Absolutely! I demanded that my mother teach me to knit when I was four, and I have never looked back. I have been knitting ever since and would never be without at least four projects on my needles at any one time. Well OK,  if truth be told more like eight projects… I love lace knitting, and the more complex and challenging the better!

Did you do a formal business plan?
Yes and no. It is tough at the beginning to do a proper business plan for such a business because initially one has to be very sensitive to finding the right niche and opportunity for your particular product.  Even so, right from the start I had certain goals in mind, even if I couldn’t put a time line to them. However, as the business grew and became a going concern I most definitely started using more and more detailed business plans to guide me. These are very important since they make for better company growth and better customer service. At the bare minimum any small craft business needs to keep track of costs and sales, as well as product performance to help guide their growth. It is important to identify how your money is working for you and to make sure it is working for you! It doesn’t do you any good at all gathering dust on a shelf. A good plan and tracking make sure this doesn’t happen.

Do you have a mentor?
Yes and no. I have always tended to do my own thing in my own way, but I have had one person in particular who has been a great inspiration and a great help to me along the way. She encouraged me to start my fibre business, and gave me material help along the way by allowing me to apprentice in her booth at trade shows. She has been a huge moral support, she is always more than willing to help me brain storm ideas, and she helps me whenever she can with industry contacts. Finding someone in your industry who can act as a mentor is a very important strategy and makes it all the more enjoyable. I have been lucky as a number of people have given me a hand along the way, and continue to do so. In turn it means I can do the same for people just starting out, and that is very rewarding.

Tortoiseshell Cat Inspiration

Do you have a business model that you have emulated?
I have a background as a Corporate Controller (I did this for 20 years) and my specialty during this time was straightening out companies who were in a growth position, but where that growth had gotten ahead of their records and systems, and helping them to realize their goals. So I guess entrepreneurship is in my blood as it is something I have done in one form or another for a very long time. My business model in some ways is very simple. Find out what you and the customer want in terms of your product, make it the best it can be, market it carefully, and be smart with money along the way. Never outgrow your resources or diversify faster than your company can support. And most important of all listen to your customers! Great customer service is what it is all about and this is something that I never forget. The one thing I have noticed is that one has to have a very flexible business model in order to take advantage of trends and opportunities. Things can change on a dime if a fad for a particular colour or yarn comes up and you have to be able to respond to this sort of thing.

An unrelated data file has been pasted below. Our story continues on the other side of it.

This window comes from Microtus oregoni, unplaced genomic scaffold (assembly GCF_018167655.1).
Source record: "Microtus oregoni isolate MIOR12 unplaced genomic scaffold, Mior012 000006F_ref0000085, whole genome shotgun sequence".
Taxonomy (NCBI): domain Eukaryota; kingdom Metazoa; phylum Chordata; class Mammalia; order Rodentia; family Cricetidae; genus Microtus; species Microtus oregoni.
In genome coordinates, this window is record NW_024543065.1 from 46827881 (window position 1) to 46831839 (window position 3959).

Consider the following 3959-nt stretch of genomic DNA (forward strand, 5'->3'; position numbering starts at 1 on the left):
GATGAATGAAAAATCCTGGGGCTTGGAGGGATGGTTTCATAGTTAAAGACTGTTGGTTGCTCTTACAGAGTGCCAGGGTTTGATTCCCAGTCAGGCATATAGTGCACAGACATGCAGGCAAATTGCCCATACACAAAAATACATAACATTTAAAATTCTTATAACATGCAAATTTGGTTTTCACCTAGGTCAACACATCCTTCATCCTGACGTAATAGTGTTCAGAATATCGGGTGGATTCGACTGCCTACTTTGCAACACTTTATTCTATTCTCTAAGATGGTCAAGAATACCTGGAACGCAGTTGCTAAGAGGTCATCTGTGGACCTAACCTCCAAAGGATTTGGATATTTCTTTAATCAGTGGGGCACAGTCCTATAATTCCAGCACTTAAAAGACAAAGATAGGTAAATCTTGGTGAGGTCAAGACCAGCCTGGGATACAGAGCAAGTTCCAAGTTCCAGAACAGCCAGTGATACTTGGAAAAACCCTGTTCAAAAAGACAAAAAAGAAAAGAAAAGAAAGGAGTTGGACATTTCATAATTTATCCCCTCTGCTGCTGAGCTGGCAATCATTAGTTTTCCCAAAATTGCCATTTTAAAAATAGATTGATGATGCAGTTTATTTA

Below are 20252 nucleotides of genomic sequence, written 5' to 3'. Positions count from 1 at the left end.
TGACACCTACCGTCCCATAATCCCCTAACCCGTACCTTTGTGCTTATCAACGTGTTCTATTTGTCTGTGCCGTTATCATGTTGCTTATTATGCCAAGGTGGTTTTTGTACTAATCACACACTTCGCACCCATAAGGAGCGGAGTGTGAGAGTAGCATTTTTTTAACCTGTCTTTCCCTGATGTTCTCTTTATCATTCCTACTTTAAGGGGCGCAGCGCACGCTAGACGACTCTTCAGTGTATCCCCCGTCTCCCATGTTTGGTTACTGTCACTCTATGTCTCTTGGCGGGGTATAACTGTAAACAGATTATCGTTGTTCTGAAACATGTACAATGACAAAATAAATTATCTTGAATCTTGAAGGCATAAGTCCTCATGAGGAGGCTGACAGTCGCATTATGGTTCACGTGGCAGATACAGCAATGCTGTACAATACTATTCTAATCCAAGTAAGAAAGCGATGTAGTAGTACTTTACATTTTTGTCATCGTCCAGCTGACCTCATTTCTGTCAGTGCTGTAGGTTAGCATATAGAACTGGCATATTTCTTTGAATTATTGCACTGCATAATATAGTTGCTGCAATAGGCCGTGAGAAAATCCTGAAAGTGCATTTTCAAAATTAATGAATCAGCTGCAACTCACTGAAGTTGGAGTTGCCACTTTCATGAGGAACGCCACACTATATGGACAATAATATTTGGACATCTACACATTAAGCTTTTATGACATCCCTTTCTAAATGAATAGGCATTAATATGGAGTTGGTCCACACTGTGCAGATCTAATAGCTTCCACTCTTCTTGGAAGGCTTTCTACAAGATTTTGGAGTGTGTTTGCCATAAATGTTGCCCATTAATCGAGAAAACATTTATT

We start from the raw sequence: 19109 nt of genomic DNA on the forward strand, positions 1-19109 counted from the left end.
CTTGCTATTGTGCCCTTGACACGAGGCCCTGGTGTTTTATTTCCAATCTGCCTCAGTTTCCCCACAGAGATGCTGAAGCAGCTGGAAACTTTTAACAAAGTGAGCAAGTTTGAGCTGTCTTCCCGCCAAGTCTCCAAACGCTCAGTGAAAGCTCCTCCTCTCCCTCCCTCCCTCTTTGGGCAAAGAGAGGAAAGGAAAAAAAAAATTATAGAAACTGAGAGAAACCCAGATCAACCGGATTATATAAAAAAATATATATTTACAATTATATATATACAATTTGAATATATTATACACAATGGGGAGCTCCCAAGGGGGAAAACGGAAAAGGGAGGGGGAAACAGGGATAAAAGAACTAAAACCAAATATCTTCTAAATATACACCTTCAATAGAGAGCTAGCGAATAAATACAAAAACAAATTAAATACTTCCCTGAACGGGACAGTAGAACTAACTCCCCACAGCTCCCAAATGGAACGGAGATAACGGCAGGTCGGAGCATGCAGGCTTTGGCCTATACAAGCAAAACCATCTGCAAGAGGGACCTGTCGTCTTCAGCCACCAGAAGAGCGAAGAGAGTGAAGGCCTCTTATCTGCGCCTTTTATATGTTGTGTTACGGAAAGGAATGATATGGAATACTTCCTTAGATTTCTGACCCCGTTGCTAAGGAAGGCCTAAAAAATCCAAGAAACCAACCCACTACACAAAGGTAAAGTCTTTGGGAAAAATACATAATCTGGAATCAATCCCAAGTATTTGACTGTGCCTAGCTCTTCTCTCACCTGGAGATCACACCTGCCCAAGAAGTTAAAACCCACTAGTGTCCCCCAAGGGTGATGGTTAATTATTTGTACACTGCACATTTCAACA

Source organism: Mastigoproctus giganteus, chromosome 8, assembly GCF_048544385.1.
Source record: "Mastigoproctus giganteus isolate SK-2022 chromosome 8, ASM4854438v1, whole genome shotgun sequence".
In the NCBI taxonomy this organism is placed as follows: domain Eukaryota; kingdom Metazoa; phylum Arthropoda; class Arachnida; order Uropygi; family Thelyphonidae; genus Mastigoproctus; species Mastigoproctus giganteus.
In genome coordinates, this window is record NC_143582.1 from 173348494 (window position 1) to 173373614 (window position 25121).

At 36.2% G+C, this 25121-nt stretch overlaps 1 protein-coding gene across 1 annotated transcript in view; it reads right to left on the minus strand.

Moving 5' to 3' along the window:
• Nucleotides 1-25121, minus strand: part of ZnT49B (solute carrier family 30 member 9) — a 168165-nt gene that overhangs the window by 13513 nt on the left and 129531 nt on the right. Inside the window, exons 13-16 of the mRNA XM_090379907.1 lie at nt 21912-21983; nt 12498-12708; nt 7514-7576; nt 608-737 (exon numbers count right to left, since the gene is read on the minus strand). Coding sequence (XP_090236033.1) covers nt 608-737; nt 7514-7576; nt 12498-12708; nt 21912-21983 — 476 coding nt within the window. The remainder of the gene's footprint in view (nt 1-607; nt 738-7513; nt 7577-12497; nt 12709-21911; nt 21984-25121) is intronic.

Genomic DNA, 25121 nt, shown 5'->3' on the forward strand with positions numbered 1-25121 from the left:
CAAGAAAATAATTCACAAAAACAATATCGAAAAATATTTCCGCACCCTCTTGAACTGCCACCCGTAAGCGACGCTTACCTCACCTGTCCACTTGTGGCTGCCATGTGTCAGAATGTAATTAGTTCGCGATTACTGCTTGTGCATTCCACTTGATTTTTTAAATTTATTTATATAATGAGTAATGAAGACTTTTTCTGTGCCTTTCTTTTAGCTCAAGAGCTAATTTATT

What impact has the Internet had on your business?
The internet has had a HUGE impact on my business. Online sales are much easier in this day and age of course, and thanks to the internet I have sold yarn to every continent except Antarctica! Social media via the internet has been very, very important for a number of reasons. Twenty, or even ten years ago, advertising would have been via routes like direct mail, or magazine ads, and it would take a long time and a great deal of money for one to gain product recognition and/or sales. Social media shortcuts this and changes everything. For instance, blog posts can go along ways towards making a company successful, and I have been very fortunate to have some great bloggers and reporters decide to promote or discuss the Meow Collection online. It has meant that we were able to achieve some goals in our charity program that we thought would take two or more years in only six months! It is both humbling and exciting at the same time to see what people really think about your product, and it is so rewarding to be able to see how happy it makes people. That is a huge thrill that really makes this business worthwhile, but at the same time it allows me to respond much more quickly to what customers want to see than I could have prior to the internet being so prevalent in daily life.

How do you maintain your life/work balance?
That one is tough. I love what I do! It isn’t work in the sense that I have to get up and go to work and look forward to retirement so that I can finally do what I really wish. What I do is hugely fulfilling and so it can be hard to remember to take time off. What they say is true. Starting your own business means a lot of very hard work. The temptation is to work 14 hours a day, seven days a week, and one must firmly take control of that urge and take at least one day a week off or one risks burning out. It helps that some of the inspirations for this yarn, in the form of my cats, will make sure I take the time to pay attention to them!